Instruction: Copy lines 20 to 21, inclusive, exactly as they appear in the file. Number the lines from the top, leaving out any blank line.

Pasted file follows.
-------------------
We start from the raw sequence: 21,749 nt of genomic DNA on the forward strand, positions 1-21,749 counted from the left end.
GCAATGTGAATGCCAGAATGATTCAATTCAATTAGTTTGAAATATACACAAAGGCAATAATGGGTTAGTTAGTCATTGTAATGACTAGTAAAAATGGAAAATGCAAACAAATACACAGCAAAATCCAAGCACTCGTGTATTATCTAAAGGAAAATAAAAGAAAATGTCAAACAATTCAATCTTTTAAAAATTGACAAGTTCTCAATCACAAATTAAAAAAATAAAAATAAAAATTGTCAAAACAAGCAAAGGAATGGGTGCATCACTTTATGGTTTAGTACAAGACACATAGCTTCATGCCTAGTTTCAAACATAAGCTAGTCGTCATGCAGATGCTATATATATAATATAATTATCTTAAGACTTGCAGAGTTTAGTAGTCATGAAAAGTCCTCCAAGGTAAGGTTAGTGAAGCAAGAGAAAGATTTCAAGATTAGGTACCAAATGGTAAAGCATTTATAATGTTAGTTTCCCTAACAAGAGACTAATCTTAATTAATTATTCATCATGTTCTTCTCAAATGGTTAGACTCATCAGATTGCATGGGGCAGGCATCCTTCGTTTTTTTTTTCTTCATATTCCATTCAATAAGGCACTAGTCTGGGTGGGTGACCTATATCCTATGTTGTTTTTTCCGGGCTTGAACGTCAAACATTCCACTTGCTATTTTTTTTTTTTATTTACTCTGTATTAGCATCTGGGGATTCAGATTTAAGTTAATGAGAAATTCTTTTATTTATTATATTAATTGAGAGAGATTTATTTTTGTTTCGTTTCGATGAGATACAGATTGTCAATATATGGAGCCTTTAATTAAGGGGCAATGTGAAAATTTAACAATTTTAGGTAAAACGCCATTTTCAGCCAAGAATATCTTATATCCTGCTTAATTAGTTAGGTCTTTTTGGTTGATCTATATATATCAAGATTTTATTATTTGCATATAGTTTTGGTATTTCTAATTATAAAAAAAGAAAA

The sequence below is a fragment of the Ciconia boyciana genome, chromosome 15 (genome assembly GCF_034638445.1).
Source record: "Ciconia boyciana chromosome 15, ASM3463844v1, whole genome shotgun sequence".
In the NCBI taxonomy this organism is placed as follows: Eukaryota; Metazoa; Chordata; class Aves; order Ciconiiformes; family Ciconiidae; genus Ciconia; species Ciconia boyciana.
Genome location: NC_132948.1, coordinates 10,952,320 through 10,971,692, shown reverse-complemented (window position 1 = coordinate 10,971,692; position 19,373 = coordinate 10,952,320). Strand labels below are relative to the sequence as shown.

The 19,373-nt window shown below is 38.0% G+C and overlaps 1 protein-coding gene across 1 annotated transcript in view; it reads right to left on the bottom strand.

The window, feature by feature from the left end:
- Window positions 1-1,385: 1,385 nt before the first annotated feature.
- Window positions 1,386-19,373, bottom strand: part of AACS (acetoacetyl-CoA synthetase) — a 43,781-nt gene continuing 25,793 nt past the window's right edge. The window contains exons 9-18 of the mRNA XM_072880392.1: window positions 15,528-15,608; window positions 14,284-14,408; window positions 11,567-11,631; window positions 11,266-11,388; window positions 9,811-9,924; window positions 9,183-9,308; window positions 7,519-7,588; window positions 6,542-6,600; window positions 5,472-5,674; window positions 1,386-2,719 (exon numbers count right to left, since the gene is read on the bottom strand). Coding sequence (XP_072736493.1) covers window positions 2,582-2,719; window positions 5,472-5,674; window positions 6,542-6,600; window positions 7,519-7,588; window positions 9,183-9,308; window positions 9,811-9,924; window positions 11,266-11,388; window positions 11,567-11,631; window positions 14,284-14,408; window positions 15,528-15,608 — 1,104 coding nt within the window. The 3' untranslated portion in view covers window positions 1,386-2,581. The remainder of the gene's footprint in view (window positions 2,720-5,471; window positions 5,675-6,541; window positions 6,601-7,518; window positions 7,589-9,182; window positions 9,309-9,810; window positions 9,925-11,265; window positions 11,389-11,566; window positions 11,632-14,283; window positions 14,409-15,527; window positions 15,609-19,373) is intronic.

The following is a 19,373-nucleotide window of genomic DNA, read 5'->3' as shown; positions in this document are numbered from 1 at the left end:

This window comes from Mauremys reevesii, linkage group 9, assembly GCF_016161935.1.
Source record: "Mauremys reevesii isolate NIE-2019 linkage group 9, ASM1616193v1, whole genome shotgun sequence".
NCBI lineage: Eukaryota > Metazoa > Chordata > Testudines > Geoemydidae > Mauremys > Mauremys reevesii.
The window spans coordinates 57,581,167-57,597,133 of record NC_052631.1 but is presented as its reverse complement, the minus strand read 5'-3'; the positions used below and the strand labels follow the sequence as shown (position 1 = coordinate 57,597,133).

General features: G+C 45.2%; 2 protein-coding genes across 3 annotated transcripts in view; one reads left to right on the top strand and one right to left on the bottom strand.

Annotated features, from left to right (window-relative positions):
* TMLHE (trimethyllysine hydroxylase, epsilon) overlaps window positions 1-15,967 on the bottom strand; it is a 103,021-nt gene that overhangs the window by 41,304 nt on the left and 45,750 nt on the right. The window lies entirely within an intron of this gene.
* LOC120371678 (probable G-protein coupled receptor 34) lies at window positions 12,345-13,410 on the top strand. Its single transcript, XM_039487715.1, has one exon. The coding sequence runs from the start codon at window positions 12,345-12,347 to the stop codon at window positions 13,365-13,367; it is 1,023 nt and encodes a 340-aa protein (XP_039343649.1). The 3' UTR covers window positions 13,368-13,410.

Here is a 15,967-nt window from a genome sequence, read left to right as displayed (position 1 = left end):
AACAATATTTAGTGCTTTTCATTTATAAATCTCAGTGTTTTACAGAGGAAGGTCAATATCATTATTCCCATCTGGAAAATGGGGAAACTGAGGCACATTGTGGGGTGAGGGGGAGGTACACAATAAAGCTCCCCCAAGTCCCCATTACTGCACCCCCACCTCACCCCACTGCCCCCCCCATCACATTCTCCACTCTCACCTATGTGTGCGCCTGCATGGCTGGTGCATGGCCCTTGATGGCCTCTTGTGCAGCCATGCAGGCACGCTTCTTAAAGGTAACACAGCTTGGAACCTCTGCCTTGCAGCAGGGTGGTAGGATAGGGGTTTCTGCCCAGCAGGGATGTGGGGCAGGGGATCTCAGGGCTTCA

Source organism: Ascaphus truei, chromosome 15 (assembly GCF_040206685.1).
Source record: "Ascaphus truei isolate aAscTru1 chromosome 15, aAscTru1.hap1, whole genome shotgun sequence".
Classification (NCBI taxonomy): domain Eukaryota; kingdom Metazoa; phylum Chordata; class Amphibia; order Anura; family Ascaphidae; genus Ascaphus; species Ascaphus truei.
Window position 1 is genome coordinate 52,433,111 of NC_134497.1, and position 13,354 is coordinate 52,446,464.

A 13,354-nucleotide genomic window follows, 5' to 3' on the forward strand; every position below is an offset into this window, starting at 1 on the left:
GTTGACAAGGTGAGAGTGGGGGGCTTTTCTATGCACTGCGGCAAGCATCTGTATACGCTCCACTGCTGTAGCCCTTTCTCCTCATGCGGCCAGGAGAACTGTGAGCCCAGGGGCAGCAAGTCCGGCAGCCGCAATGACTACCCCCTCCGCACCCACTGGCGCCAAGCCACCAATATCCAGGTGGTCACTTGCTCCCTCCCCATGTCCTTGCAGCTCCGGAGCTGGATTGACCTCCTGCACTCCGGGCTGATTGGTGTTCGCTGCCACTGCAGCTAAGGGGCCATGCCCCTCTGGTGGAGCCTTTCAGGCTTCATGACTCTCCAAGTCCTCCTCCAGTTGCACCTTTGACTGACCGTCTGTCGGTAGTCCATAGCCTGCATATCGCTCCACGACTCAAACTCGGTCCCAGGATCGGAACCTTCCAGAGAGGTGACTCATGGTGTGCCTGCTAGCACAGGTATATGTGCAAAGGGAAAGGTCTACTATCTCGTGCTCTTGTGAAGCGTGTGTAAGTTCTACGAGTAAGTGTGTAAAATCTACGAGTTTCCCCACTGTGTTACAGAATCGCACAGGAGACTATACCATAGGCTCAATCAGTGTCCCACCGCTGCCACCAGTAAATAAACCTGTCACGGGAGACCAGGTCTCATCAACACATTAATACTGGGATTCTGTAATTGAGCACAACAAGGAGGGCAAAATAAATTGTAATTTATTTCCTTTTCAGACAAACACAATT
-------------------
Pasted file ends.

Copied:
Here is a 15,967-nt window from a genome sequence, read left to right as displayed (position 1 = left end):
AACAATATTTAGTGCTTTTCATTTATAAATCTCAGTGTTTTACAGAGGAAGGTCAATATCATTATTCCCATCTGGAAAATGGGGAAACTGAGGCACATTGTGGGGTGAGGGGGAGGTACACAATAAAGCTCCCCCAAGTCCCCATTACTGCACCCCCACCTCACCCCACTGCCCCCCCCATCACATTCTCCACTCTCACCTATGTGTGCGCCTGCATGGCTGGTGCATGGCCCTTGATGGCCTCTTGTGCAGCCATGCAGGCACGCTTCTTAAAGGTAACACAGCTTGGAACCTCTGCCTTGCAGCAGGGTGGTAGGATAGGGGTTTCTGCCCAGCAGGGATGTGGGGCAGGGGATCTCAGGGCTTCA